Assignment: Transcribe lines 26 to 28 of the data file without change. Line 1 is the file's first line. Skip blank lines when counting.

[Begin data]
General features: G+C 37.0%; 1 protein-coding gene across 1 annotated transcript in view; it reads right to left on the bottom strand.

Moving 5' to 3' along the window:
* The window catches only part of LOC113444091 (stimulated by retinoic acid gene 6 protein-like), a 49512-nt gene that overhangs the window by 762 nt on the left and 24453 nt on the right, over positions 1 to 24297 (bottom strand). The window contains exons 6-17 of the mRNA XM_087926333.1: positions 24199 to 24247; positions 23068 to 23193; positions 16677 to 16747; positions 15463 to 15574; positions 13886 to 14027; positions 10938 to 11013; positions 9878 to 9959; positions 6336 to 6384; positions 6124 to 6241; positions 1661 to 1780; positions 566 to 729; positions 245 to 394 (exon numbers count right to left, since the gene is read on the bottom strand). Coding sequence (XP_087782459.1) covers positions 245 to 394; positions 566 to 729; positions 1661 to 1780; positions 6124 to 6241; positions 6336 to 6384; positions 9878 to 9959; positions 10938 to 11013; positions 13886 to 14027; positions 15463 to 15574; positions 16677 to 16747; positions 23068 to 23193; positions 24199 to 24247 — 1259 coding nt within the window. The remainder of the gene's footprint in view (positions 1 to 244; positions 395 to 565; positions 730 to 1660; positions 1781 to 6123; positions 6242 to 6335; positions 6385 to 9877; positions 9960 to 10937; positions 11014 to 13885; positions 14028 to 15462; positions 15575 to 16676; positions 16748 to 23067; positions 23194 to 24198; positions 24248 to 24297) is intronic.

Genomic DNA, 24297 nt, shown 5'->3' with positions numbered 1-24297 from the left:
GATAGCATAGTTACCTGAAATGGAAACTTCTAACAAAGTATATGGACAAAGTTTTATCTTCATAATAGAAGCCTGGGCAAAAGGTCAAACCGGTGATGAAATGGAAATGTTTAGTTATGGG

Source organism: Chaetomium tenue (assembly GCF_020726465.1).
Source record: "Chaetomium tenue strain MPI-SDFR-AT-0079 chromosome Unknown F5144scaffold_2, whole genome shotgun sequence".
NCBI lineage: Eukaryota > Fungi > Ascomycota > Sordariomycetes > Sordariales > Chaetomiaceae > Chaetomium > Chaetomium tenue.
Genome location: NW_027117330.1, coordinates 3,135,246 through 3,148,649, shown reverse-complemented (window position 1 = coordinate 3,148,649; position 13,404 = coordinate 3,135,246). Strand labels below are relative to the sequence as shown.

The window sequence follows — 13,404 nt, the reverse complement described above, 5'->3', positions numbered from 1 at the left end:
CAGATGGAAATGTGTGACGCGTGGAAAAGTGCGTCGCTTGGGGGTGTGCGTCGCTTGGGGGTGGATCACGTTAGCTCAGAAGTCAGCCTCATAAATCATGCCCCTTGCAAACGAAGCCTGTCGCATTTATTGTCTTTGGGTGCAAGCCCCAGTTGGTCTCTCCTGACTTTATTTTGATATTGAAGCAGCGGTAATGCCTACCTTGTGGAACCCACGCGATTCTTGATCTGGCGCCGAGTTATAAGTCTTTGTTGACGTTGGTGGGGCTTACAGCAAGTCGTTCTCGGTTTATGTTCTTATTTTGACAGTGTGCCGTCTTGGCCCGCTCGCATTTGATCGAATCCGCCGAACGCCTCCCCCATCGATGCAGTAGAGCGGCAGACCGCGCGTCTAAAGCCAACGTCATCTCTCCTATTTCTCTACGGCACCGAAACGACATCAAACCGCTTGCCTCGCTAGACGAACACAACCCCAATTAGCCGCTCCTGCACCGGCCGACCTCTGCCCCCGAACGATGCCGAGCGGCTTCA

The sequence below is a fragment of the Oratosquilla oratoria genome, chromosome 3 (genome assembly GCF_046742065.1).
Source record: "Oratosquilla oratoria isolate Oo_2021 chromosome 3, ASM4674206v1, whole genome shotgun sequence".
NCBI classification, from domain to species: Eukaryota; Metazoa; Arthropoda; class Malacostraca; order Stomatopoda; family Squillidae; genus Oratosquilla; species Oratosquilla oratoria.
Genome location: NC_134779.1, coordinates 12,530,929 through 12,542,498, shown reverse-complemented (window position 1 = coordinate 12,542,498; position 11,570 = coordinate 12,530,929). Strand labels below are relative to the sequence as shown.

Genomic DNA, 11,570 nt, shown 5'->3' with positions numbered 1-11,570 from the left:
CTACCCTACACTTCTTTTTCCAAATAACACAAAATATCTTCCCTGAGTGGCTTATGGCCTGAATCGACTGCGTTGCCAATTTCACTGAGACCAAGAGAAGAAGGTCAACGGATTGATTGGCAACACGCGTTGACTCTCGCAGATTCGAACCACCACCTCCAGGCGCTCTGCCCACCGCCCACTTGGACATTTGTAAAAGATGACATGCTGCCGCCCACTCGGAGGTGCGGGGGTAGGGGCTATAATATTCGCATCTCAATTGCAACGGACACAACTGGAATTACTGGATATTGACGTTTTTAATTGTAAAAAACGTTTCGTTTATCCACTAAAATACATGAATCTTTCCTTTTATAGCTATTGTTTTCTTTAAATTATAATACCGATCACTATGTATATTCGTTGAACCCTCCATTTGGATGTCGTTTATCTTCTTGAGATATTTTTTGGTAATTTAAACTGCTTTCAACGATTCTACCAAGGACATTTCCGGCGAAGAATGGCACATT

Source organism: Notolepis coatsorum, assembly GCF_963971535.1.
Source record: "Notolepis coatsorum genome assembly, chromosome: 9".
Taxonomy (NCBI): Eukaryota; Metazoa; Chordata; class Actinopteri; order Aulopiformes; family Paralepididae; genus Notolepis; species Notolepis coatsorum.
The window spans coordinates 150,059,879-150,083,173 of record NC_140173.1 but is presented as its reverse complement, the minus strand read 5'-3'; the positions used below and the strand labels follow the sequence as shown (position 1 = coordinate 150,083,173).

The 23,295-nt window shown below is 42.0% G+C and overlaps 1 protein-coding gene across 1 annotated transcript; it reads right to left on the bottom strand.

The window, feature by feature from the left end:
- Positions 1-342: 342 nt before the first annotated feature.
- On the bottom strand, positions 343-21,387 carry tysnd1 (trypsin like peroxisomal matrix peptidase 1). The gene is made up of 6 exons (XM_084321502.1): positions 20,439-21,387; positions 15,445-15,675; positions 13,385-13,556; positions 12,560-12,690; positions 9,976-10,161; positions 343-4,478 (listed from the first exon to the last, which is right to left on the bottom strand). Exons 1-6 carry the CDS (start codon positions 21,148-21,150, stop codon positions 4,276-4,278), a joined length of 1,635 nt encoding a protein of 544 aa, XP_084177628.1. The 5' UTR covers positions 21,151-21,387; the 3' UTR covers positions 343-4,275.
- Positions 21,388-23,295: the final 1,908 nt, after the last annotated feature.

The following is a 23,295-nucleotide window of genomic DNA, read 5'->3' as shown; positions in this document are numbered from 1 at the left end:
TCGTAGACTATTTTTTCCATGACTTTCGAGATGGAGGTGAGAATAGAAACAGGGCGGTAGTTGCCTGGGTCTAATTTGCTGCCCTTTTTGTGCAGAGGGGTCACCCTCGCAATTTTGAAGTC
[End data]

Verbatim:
- Positions 21,388-23,295: the final 1,908 nt, after the last annotated feature.

The following is a 23,295-nucleotide window of genomic DNA, read 5'->3' as shown; positions in this document are numbered from 1 at the left end:
TCGTAGACTATTTTTTCCATGACTTTCGAGATGGAGGTGAGAATAGAAACAGGGCGGTAGTTGCCTGGGTCTAATTTGCTGCCCTTTTTGTGCAGAGGGGTCACCCTCGCAATTTTGAAGTC